Should we, as web designers, be offering clients responsiveness to websites as an optional extra which they can pay for, included as part of every website or as a package in itself (i.e static site, cms site, responsive site).
As it stands I have not been charging clients for making their websites responsive but am not sure if I am at a loss by doing so?
Not sure if I agree with that – in some cases a whole separate mobile site would be more appropriate – should that be at no extra charge too? Anything that takes more time should cost more.
If you were charging £1000 for a website before you started doing responsive, you should keep that rate for non-responsive. I don’t think you should start spending more time for the same amount of money just because of a new web development trend.
calling responsive web design a trend makes it sound as if its something thats a passing design fad, simply its not, a few years back you could have gotten away with a static sized site how ever most likely you’d have built your design around either the common average desktop resolution or some lower common resolution and as resolutions only tended to get bigger, you’d be safe. But then mobile devices came along and basically threw the rules out the window. Not catering for mobile devices these days is kinda like deciding to ignore the design quirks one of the major 5 browser’s.
As for a mobile site vs responsive design, responsive wins out because a) you don’t have to maintain and update two sites b) some of the big player’s have come down on the side of preference of responsive design.
Having said that, responsive design does take more time than simply a static site, far more testing tweaking and lateral thinking, idealy it should be part of your standard package it should be the norm for designers to consider mobile devices now just look at how many smart phones you see when you walk down the street or look at brwoser statstics. But its going to take some time for that to completely sink in across the community and ofcourse its going to cost a bit more, my opinion is that it should be part of your standard sales pitch but give the client an opt out rather than an opt in, and explain to them the advantages of having a responsive freindly site.
@AndyHowells but do you charge by time? because if you are then you are charging for it. @ToxicFire – there are situations where a separate mobile site is more appropriate – if you’re a listener of shoptalkshow then Chris explains this quite well.
I’d guarantee you that more than 90% of new site builds are still not responsive, so I don’t think it’s the norm yet.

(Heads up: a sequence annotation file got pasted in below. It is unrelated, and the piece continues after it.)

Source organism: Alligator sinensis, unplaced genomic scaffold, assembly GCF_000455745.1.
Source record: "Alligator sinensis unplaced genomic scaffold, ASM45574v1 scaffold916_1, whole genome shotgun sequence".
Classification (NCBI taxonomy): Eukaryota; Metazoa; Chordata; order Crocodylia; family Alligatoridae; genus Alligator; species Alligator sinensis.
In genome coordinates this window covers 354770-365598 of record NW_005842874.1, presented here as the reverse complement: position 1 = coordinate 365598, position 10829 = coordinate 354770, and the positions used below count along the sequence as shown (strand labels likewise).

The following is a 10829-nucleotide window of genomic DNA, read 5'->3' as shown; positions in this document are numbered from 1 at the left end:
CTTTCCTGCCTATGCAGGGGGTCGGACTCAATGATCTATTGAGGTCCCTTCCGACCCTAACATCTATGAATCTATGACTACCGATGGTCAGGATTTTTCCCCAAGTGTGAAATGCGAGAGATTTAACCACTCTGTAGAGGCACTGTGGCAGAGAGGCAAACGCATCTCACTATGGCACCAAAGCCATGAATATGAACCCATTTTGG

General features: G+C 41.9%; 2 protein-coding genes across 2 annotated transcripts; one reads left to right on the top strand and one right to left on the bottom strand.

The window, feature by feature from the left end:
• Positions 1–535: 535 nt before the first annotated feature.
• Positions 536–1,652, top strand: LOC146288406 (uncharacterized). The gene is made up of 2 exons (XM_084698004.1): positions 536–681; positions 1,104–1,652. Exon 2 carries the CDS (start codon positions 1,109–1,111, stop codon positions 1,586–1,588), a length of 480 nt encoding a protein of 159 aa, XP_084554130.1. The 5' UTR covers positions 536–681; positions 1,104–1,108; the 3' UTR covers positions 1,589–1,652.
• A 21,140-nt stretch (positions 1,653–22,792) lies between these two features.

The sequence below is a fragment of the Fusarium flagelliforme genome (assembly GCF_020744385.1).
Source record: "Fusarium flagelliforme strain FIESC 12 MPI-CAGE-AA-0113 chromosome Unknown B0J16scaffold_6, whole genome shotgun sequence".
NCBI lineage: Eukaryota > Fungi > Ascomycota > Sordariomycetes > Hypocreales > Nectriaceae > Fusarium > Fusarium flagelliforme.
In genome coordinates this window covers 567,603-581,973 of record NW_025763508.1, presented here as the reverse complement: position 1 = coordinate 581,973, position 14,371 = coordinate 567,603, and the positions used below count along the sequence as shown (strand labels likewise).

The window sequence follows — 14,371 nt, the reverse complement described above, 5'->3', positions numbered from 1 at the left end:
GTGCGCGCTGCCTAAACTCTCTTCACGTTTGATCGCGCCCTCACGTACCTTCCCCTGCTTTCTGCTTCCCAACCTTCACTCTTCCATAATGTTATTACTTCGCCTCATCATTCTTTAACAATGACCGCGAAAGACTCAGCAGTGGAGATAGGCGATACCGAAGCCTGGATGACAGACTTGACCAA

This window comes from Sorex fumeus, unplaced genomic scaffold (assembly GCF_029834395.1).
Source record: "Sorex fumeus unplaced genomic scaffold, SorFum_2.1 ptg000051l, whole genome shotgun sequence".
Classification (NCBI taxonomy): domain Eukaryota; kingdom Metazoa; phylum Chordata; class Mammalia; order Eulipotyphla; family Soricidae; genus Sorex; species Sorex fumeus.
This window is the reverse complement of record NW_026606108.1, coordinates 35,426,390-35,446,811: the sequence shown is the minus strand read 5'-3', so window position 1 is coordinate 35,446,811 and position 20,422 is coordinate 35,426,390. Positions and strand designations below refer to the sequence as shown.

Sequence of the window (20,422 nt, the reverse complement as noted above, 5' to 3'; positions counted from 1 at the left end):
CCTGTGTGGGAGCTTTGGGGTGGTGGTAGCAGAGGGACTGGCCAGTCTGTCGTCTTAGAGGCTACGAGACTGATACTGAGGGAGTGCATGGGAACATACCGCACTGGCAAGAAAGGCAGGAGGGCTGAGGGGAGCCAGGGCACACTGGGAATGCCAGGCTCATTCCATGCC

Personally, I like to create responsive designs but doing work for less money to give the client a responsive design seems like poor business sense to me. So a website that maybe took you 14 days work non responsive now might take 16 responsive – would that be the same price?
Yes & no regarding the hourly vs fixed price. It totally depends on the client.
Sure hours factor in to any development project, but we charge on a value basis rather than on a set number of hours so responsive design doesn’t necessarily have an impact on pricing.
Responsive design has come about due to the current landscape of web accessible devices. Once we had had desktops, now there are a plethora of devices that can access out content each with their own display type.
Back in 1974 houses in my home town were built exactly the same way they were built everywhere else in Australia. On Christmas day that year a devastating cyclone swept through and destroyed most of those houses. After that day people realised that to survive in this landscape the way houses were built had to change drastically. All of sudden houses required more planning, deeper foundations, architects had to spend more time on ensuring structural integrity would be maintained in the various conditions… and all of this ensured that the cost of building a house went up along with it.
The builders were still building houses, but the houses were just built better. It was a new standard of building houses that didn’t exist before.
It’s up to everyone how they charge for the services they provide. Someone said to me a long time ago “You’ll never make any money charging what it costs you to do something, charge what it’s worth to your client”.
You must be logged in to reply to this topic.